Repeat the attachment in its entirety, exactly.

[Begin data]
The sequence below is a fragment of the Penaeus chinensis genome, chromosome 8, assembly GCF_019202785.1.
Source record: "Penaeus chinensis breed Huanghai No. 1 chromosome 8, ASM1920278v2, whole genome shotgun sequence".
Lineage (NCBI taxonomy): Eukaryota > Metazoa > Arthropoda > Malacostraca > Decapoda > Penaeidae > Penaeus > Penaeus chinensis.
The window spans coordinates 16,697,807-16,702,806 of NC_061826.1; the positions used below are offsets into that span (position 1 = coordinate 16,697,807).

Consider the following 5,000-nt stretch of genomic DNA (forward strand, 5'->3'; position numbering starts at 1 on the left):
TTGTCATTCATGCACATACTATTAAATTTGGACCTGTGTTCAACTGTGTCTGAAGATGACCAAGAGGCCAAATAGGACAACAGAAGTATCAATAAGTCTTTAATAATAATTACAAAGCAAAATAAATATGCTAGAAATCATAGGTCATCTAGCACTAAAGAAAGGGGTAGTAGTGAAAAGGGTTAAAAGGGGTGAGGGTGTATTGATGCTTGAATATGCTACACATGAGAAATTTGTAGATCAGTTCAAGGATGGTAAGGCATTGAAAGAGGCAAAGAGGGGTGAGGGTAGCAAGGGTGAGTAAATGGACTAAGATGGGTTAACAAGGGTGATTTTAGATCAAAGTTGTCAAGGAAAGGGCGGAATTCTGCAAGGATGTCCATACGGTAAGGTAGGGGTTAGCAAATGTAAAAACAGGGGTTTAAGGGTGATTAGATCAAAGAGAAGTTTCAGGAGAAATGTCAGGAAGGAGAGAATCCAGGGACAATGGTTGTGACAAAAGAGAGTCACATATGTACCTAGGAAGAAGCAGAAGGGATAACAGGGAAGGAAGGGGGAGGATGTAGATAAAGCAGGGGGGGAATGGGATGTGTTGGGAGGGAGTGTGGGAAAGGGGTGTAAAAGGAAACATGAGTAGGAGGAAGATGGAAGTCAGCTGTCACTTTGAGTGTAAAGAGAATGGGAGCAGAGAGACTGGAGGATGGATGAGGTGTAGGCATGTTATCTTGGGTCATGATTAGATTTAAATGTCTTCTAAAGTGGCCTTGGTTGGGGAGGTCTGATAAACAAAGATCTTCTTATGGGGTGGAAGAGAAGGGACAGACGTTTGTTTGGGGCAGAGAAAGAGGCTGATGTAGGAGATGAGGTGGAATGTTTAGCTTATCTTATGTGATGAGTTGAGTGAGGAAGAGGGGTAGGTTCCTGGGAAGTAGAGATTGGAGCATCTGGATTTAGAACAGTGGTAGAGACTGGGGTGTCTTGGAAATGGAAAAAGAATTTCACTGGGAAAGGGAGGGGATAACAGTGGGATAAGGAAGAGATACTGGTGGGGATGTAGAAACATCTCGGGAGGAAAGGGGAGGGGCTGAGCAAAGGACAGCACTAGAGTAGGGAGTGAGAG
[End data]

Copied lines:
The sequence below is a fragment of the Penaeus chinensis genome, chromosome 8, assembly GCF_019202785.1.
Source record: "Penaeus chinensis breed Huanghai No. 1 chromosome 8, ASM1920278v2, whole genome shotgun sequence".
Lineage (NCBI taxonomy): Eukaryota > Metazoa > Arthropoda > Malacostraca > Decapoda > Penaeidae > Penaeus > Penaeus chinensis.
The window spans coordinates 16,697,807-16,702,806 of NC_061826.1; the positions used below are offsets into that span (position 1 = coordinate 16,697,807).

Consider the following 5,000-nt stretch of genomic DNA (forward strand, 5'->3'; position numbering starts at 1 on the left):
TTGTCATTCATGCACATACTATTAAATTTGGACCTGTGTTCAACTGTGTCTGAAGATGACCAAGAGGCCAAATAGGACAACAGAAGTATCAATAAGTCTTTAATAATAATTACAAAGCAAAATAAATATGCTAGAAATCATAGGTCATCTAGCACTAAAGAAAGGGGTAGTAGTGAAAAGGGTTAAAAGGGGTGAGGGTGTATTGATGCTTGAATATGCTACACATGAGAAATTTGTAGATCAGTTCAAGGATGGTAAGGCATTGAAAGAGGCAAAGAGGGGTGAGGGTAGCAAGGGTGAGTAAATGGACTAAGATGGGTTAACAAGGGTGATTTTAGATCAAAGTTGTCAAGGAAAGGGCGGAATTCTGCAAGGATGTCCATACGGTAAGGTAGGGGTTAGCAAATGTAAAAACAGGGGTTTAAGGGTGATTAGATCAAAGAGAAGTTTCAGGAGAAATGTCAGGAAGGAGAGAATCCAGGGACAATGGTTGTGACAAAAGAGAGTCACATATGTACCTAGGAAGAAGCAGAAGGGATAACAGGGAAGGAAGGGGGAGGATGTAGATAAAGCAGGGGGGGAATGGGATGTGTTGGGAGGGAGTGTGGGAAAGGGGTGTAAAAGGAAACATGAGTAGGAGGAAGATGGAAGTCAGCTGTCACTTTGAGTGTAAAGAGAATGGGAGCAGAGAGACTGGAGGATGGATGAGGTGTAGGCATGTTATCTTGGGTCATGATTAGATTTAAATGTCTTCTAAAGTGGCCTTGGTTGGGGAGGTCTGATAAACAAAGATCTTCTTATGGGGTGGAAGAGAAGGGACAGACGTTTGTTTGGGGCAGAGAAAGAGGCTGATGTAGGAGATGAGGTGGAATGTTTAGCTTATCTTATGTGATGAGTTGAGTGAGGAAGAGGGGTAGGTTCCTGGGAAGTAGAGATTGGAGCATCTGGATTTAGAACAGTGGTAGAGACTGGGGTGTCTTGGAAATGGAAAAAGAATTTCACTGGGAAAGGGAGGGGATAACAGTGGGATAAGGAAGAGATACTGGTGGGGATGTAGAAACATCTCGGGAGGAAAGGGGAGGGGCTGAGCAAAGGACAGCACTAGAGTAGGGAGTGAGAG